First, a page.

• “Generate new key pair” is captioned: “Create a new pair in your browser. The public key will be sent to us so that we can assign an IP address to you and grant you access to the servers.”
  • “Reuse last key pair” is captioned: “Reuse the last key pair that you generated in this browser session.” (it’s greyed out for me.)
  • “Custom key pair” is captioned: “Retrieve a key pair from a previous occasion by entering the private key.”

It seems to me that I should avoid this interface and generate the key pair on my own with wg genkey | tee privatekey_test | wg pubkey > publickey_test to keep my private key entirely private, because all of these options involve Mullvad seeing my private key.

(As a reminder, I used “Custom key pair” and gave it a private key generated on the router.)

However, my attempts to make router-generated keys happen over the last few days demonstrate to me that I can’t get keys generated on my router to be accepted by the endpoint (or, at the least, it’s something nearly un-figure-out-able, with the limitations of my technical knowledge and the speed of this forum.) I guess I should just live with this? Isn’t part of the problem of using a VPN that you place all your trust in the VPN to behave ethically anyway, so I’m not really that much more compromised than before?

This is just fundamentally incorrect.

  • No, I wouldn't live with that...
  • and it seems to me - that the only available option for your wishes is the "Generate new key pair" option

:bulb: That was worth alot! This is idential to TunSafe; and what I said was true!


You cannot use genkey for services like TunSafe and Mullvad. The Custom key pair option appears only to recover an old config, as in TunSafe.

To simply prove the point...perhaps someone can setup a test WG for you. Or you can configure one for accessing your home (on another interface setup for testing, of course). The only data your public key (if you;'re the router, the endpoint IP/port too).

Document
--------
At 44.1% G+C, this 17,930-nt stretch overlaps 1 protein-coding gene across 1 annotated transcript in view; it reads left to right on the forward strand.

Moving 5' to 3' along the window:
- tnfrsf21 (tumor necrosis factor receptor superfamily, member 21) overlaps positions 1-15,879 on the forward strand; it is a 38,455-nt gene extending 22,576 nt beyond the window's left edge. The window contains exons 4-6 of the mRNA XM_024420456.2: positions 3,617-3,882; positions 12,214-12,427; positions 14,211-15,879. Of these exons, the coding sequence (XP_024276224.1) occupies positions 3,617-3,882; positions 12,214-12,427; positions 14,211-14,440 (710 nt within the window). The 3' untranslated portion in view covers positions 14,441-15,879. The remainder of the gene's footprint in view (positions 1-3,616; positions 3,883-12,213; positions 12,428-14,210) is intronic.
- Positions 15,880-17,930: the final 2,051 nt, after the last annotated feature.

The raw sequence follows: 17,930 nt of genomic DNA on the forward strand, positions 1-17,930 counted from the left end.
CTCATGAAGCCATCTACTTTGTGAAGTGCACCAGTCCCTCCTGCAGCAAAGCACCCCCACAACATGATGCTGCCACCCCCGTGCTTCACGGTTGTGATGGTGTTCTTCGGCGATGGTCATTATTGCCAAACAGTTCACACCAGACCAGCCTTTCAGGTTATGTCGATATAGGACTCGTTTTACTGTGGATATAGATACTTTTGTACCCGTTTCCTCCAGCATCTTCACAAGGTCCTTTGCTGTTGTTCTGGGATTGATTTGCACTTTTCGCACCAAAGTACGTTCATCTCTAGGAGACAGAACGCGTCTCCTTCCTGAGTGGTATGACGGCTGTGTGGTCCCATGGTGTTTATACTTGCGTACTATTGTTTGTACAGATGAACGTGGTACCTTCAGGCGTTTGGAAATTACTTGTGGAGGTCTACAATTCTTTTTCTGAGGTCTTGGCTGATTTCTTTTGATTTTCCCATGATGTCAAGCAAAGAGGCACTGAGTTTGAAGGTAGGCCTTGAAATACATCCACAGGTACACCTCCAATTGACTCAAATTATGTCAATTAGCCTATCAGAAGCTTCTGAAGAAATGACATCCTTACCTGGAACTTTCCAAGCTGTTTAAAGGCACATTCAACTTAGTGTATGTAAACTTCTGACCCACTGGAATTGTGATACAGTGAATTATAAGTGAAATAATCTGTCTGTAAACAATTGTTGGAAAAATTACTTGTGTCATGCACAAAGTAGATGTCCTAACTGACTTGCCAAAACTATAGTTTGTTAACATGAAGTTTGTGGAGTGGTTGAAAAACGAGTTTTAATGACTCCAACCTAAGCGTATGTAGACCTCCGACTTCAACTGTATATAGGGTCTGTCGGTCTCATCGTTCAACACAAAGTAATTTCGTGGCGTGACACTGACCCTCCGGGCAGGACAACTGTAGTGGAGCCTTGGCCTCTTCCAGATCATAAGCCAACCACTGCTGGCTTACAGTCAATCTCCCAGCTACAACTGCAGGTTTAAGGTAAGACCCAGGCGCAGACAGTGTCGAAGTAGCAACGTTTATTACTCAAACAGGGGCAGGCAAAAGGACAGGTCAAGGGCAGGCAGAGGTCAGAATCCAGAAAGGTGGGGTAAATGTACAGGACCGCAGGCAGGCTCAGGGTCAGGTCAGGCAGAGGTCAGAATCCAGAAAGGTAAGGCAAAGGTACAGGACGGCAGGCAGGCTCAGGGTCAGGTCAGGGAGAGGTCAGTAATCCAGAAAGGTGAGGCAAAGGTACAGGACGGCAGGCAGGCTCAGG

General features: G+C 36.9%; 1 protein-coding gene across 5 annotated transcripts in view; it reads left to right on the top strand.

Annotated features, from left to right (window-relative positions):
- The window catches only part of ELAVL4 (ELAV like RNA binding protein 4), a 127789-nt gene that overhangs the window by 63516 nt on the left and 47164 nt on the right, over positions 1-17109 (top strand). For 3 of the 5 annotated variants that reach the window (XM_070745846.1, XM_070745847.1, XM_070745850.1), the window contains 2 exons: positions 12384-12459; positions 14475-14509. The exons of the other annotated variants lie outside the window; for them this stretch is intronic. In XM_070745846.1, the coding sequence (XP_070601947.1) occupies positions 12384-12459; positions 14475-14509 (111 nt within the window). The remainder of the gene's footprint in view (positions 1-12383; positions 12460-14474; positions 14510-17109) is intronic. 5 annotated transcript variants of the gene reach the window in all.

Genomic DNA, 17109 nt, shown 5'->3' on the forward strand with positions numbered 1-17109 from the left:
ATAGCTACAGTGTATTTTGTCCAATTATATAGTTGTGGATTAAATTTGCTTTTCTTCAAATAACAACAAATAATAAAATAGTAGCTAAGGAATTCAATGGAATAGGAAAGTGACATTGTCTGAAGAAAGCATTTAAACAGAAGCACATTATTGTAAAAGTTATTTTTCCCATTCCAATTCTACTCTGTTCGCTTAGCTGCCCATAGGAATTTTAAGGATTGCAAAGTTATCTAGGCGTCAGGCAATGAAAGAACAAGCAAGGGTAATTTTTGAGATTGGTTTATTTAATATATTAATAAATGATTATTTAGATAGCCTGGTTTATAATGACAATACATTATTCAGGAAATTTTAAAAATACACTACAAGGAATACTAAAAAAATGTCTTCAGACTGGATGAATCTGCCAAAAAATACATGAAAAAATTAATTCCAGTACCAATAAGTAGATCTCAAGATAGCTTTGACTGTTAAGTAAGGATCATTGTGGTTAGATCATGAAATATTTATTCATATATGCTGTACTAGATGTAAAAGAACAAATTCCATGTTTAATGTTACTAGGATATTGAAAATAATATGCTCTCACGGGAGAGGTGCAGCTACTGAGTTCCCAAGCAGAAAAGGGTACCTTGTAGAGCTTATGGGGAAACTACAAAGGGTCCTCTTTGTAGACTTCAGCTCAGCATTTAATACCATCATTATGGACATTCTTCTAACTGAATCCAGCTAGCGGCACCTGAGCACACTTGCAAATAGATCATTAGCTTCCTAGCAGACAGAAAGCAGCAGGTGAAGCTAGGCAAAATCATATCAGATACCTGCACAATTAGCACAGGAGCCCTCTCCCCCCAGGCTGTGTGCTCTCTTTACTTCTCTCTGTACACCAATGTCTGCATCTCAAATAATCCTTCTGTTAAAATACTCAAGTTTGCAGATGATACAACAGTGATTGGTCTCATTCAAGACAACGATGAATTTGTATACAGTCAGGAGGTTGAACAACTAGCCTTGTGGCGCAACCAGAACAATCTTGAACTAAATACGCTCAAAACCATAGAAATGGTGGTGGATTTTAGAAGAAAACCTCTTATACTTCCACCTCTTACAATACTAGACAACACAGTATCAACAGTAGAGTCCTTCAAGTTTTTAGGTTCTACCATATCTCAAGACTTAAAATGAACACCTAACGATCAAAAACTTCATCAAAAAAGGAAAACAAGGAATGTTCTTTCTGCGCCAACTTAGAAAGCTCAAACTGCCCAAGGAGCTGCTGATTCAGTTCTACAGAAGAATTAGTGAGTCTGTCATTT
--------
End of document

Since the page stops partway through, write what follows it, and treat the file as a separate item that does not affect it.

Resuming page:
But I can use genkey for Mullvad. If I use the keys generated on the router with my Mac’s Wireguard client, it works. And, indeed, I followed the Mullvad guide when I first got this router, and it worked on OpenWRT, too. (The whole puzzle of this topic was why I could never get it working again after I broke it while testing endpoint speeds.)

So I don’t think you’re right that Mullvad does not support using genkey, indeed, their own guide tells you to use it, not their config file generator. The problem is, as I said, that for some reason it does not work for me anymore, and days of troubleshooting in this forum lead to no solution.

Regarding “Generate new key pair” — this will have Mullvad generate a private and public key for me, right? So I don’t see it as a security improvement. I am still trusting them to not keep my private key after generating the config file, so it is the same level of less-than-ideal security as what I did pick, “Custom key pair”.

  • Did you use their API to submit the Public Key properly?

  • I'm not sure about Mulivad, but here's TunSafe's clear reasoning why (I cannot locate the "to provide a full config" verbiage at this time)
# The private key of this computer. This is a secret key, don't give it out.
# To convert it to a public key you can go to 'Generate Key Pair' in TunSafe.

To be clear, I've never generated a keypair by submitting a Private key on the web interface, I used the API to submit my Public Key.

So, I would surmise "Custom key pair" only resurrects (or "retrieves") a config already existing - by presenting its Private key to Mullvad's web interface (same as TunSafe).

So, I would suggest using the API to properly send your Public Key.

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I definitely used that exact curl command multiple times, taking special care to use the correct account number and my public key. Each time, I wouldn’t be able to get the “peer” to show up when running wg. I could do it again right now but I know what the result would be, having done it about ten different times.

So, again, I accept what you’re saying is the best, most secure way to set this up, but I can’t get it to work. Only using the new public key returned by this config generator worked.